Skip to main content

Afternoon Sleepy Hour

So I told you all I'd write more this month, and then I had a whirlwind weekend (not an unusual occurrence)  and now I'm realizing that the only way I'll be able to write anything this week is if I do it while at work (shhhhhh) but it's almost 2pm now and the afternoon-sleepies are in full force. I've been trying to go to bed at 10pm this fall/winter, but I've been a bit lax this past week and am currently feeling the effects. So here's a bit of a light-hearted post, because at least I'm posting content.


Can I tell you that last week's episode of 30 Rock was maybe my favourite yet? If there is any way that Liz Lemon and I are alike, it is on our view of the wedding industry and secretly wanting to be a princess. I loved all her rants. If I get married, I'm pretty sure my wedding will look nothing like the one below, but I hope it is as unique, fun-filled, and exactly-what-the-couple-wants.
I hope my husband is as handsome as James Marsden. I also wouldn't mind if someone could get Tony Bennett to come sing.


Someone let me know that all those tabs at the top of my blog were not taking you to my other internet realities. I've fixed that. Although apparently Twitter & Blogger no longer like each other (so it seems), and I can't feed my twitter right onto the blog. I need to update my "About Me" page, which is currently titled "The Back Cover." I am planning on a semi-professional bio. Planning on it.

Any other site tweaks I need to consider? (other than switching to another platform, which I toy with every few months...)

Comments

afro-chick said…
umm. Everything about this is beautiful. Nothing says I LOVE YOU like a pair of grills.

Popular posts from this blog

5 Rules for Being a (North) American Adult or No One Wants You to Love Yourself

5 Rules for Being a (North) American Adult
(paraphrased from a lecture by Anne Lamott, whose priest friend shared them with her many years ago)

1. Have it all together. 2. If you don't have it all together, fix whatever is broken in you so that you do have it all together. 3. If you can't fix whatever's broken, pretend that you have. 4. If you can't pretend to be fixed, don't show up - it's a bit embarrassing to the rest of us. 5. If you do decide to show up broken, at least have the decency to be ashamed of yourself.
--
We are encultured towards self-loathing and self-avoidance.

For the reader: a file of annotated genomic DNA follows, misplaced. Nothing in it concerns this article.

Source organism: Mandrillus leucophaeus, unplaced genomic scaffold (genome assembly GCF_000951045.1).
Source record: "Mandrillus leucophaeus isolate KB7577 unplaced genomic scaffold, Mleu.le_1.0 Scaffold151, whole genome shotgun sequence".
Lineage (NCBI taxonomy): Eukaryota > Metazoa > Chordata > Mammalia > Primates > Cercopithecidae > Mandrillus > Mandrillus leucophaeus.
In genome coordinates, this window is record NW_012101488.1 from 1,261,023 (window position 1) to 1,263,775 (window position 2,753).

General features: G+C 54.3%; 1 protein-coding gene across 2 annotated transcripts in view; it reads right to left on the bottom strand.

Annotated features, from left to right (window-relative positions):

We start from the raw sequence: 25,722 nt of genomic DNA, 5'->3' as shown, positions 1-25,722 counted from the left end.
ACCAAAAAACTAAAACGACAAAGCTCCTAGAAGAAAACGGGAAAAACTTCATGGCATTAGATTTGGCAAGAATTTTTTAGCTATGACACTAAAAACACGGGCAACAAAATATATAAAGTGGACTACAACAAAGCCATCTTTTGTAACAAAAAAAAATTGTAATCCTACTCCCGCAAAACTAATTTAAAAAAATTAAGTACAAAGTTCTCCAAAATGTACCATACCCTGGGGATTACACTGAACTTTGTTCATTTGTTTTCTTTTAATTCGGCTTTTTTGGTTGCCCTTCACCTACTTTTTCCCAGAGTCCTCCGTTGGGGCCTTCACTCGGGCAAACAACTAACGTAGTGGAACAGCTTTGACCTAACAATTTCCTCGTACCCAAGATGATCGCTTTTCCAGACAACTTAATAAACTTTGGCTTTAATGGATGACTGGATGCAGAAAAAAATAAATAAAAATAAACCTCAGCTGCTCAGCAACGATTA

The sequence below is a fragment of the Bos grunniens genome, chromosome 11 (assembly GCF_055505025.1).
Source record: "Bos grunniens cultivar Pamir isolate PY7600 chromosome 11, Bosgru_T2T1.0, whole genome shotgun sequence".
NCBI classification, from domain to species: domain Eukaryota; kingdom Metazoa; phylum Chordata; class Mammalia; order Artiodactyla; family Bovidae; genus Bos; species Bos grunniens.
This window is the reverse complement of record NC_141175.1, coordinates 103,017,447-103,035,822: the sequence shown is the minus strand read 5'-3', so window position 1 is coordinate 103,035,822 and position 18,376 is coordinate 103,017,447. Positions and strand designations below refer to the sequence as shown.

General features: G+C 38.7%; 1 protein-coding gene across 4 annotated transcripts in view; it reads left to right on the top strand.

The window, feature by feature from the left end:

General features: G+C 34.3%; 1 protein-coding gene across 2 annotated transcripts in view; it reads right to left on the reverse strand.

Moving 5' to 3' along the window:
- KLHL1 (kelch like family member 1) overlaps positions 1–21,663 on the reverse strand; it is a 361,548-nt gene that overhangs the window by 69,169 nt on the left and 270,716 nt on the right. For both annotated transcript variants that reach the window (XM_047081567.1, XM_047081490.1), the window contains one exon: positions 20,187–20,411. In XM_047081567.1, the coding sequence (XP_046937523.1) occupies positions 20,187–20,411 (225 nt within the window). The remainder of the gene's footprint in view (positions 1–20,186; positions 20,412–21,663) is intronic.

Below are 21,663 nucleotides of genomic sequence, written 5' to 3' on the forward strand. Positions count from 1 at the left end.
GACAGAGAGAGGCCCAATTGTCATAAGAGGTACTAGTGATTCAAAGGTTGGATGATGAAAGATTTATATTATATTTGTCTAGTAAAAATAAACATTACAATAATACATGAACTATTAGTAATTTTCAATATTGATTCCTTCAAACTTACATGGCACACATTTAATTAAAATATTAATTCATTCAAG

Be perfect. Do it all, do it right.  If you can't be better, pretend you are. Don't look any deeper. Keep busy. Keep your chin up. Keep up appearances.
It takes so much energy. It takes too much energy.
--
What would happen if I just loved myself? is the question I have been asking since my last post.
It's the question I hear when I see photos of lovely fat ladies who refuse…

Fostering FAQ: How Can You Say Goodbye?

It seems I finally have something(s) to say... Here's the first in a short (or maybe long?) series on Fostering FAQs. If you've got a question to add, feel free to comment/email/text/message me and maybe the next post will be in response.

--

8:30 am on Day 4 of parenting. I woke up in a panic two hours ago because I remembered that there is a baby and I am responsible for her (at least at 6:30am, when the man beside me will snore through anything). Now, I have put on clothes and eaten breakfast. The dogs are walked, there is a loaf of banana bread in the oven. My tea is steeping. Most importantly, Dream Baby is already down for her first nap.

Despite my morning efficiency, I'm already beginning to see that even with the happiest, most easygoing, and smiliest baby, like we somehow managed to be given, parenting is a grind. On Friday night, I couldn't join friends for $5 pints at a local joint. Instead, I blearily washed the same 8 bottles again, and then made another ba…

Fostering FAQ: How Long Will She Stay/Will You Adopt Her?

Our first foster baby came with about 18 hours notice; it was respite care, which means we had him for a few days while his regular foster family had a break/dealt with a family emergency. He stayed 3 nights, long enough to come to church and have a dozen people cooing over his little sleeping cheeks.  With each new visitor to our quiet corner, I explained again that he would be going back to his foster family the next day.

Barely a week later, we got a 9am phone call with a fostering request and by the same afternoon, we were snuggling her. This time, we had her for 4 days before church came around. Again, our community was keen to see the little one we had in tow. Again, the question, "How long will she stay?" And this time, "Are you going to adopt her?"

--

Here in Toronto, when a child is placed in foster care, it is always for an indefinite length of time. It depends on the parents' situation, and whether they are able to make a safe home environment for th…